Do Quad Electrostatics Come To An End of Life?

I have lived with Quads for 20 years. The first five years were with the 989s and we shall draw a discrete veil over them. Shipped across the country regularly for repair, until eventually the distributor made me an offer on a set of 2905s to let me get rid of them. The 2905s were totally different, and completely reliable for 15 years. Then a panel started arcing, and I was lucky to get it repaired in province after two six hour drives. Cost ~$900CDN excluding the gas! Now a different panel is doing the same thing. The last one had an adhesive failure along the edge, such that the Mylar could flap in the breeze. I don't play them very loud, and only have 40W power amps. But materials science being what I imagine it to be, I'm thinking the adhesive on the other panels is likely to go the same way, That means potentially ten more panels after the two that have already failed, ie 4.5kCDN plus labour to replace the final ten. I see used 2905s for that price, though shipping these monsters is likely to add a massive extra cost. My neighbour used to be a concert pianist, and still plays in her seventies with a local ensemble. She visits and says she feels there is a piano in the room. They are that clear, and uncoloured.

The alternative is to own a pair of expensive paperweights and go back to the DCM TimeFrame TF700s that preceded all the Quads. I'm listening to them right now and I do still like them. They add some softening and colouration but still do better than any box speakers I've heard. They are a little battered since a long-deceased Burmese cat used to like to sharpen his claws on the speaker cloth, but I can strip that off and paint the MDF. There's no kids or cats around to poke the speaker cones.

I think I'll repair the current broken panel in the 2905s, but if more failures come after that I think I'll write them off as 15 years of glory and get used to speaker cones again. Has anyone else been a long term owner of Quads and can give advice as to what I should expect from them in terms of falling apart all at once?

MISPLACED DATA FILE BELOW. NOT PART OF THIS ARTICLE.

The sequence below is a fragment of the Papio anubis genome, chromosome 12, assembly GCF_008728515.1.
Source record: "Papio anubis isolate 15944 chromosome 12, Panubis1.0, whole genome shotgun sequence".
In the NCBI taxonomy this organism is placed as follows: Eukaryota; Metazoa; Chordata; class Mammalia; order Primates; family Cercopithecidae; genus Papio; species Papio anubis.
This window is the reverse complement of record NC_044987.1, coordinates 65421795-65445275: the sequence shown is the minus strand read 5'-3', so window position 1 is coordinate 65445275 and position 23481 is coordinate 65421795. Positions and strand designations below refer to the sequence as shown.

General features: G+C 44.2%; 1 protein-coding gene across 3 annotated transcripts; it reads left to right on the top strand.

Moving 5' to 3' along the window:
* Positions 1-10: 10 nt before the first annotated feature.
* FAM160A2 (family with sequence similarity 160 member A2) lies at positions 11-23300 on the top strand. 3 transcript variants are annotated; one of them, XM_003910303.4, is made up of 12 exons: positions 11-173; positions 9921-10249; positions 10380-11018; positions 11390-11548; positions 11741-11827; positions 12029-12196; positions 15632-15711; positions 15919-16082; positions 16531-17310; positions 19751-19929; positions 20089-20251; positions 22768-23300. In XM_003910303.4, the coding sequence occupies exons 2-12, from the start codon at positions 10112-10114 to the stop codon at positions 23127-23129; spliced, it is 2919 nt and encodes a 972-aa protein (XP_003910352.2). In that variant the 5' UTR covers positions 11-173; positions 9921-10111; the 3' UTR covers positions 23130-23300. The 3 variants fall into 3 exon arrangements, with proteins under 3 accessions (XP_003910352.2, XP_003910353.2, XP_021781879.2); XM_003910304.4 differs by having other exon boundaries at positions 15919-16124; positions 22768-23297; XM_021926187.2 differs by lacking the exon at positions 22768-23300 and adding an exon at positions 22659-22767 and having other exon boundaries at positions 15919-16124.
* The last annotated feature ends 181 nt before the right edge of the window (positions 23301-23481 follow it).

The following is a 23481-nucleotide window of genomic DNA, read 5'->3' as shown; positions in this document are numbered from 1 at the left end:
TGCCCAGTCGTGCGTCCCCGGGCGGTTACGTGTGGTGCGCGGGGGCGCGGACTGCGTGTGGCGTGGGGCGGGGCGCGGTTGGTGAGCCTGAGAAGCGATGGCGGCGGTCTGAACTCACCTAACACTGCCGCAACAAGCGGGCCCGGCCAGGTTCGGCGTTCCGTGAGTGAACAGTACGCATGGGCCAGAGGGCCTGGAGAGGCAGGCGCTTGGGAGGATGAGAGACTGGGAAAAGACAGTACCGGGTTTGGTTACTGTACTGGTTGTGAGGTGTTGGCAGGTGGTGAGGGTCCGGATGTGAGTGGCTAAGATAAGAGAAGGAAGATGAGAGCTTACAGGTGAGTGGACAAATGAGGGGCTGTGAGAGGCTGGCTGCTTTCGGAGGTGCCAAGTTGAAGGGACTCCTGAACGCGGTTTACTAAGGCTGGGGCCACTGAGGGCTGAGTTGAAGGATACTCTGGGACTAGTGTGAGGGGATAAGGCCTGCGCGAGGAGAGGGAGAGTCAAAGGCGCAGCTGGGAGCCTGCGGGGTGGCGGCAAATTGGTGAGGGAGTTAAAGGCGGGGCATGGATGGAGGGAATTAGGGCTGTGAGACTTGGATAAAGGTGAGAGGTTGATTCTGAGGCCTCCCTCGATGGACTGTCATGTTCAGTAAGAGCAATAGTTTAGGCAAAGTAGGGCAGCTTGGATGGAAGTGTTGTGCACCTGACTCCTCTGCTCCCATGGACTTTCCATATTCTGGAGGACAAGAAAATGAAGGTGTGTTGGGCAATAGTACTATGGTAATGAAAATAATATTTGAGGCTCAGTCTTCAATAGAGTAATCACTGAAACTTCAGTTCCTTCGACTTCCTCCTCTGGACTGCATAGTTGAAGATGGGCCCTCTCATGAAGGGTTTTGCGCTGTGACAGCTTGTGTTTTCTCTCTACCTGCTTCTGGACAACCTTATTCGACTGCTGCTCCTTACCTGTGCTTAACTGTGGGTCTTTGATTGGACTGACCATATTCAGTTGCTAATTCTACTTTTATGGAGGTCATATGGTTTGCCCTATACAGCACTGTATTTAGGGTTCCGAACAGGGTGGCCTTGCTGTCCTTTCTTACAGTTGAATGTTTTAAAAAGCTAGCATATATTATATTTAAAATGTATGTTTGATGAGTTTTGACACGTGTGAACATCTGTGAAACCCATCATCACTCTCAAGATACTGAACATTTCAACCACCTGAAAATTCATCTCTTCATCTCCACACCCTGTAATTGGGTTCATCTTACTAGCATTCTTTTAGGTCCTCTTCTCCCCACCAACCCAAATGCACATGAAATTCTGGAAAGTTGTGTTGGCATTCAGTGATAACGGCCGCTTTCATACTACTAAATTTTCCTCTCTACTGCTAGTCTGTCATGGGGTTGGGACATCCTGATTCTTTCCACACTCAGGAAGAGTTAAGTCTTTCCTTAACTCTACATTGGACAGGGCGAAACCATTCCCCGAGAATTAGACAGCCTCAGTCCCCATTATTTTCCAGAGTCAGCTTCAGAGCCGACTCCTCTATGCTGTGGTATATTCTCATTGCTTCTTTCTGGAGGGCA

It is much much cheaper to repair the entire set of panels in a quad esl speaker at the same time..... instead of doing one panel at a time.  When you do one at a time, you are paying again and again for the first steps in dissasembly.  And since the panels are all the same age.. you will be frustrated doing them one at a time. 

And I know some folks who specialize in rebuilding quad esl speakers use better glues than the original manufacturer and they do a better more patient job of curing the adhesives to make them more robust and longer lasting.  if you got 15 years out of the original panels, then maybe you would get even more time out of them if they were fully rebuilt.  

might try talking to Sheldon Stokes.  he is easy to find online.  He is expert at rebuilding quads.  just my suggestion.

No experience with Quads but electrostatic loudspeakers do not like to have dust on them. I cover my panels when not in use. If you have your system turned on all the time, I think another type of loudspeaker would work better and last longer. 

No, not turned on all the time. Sheldon Stokes is in the USA, but if I can, it would be easier to do this in Canada. My repair man would likely be perfectly happy to replace all the panels in one go. The question really is this - is this likely to be necessary?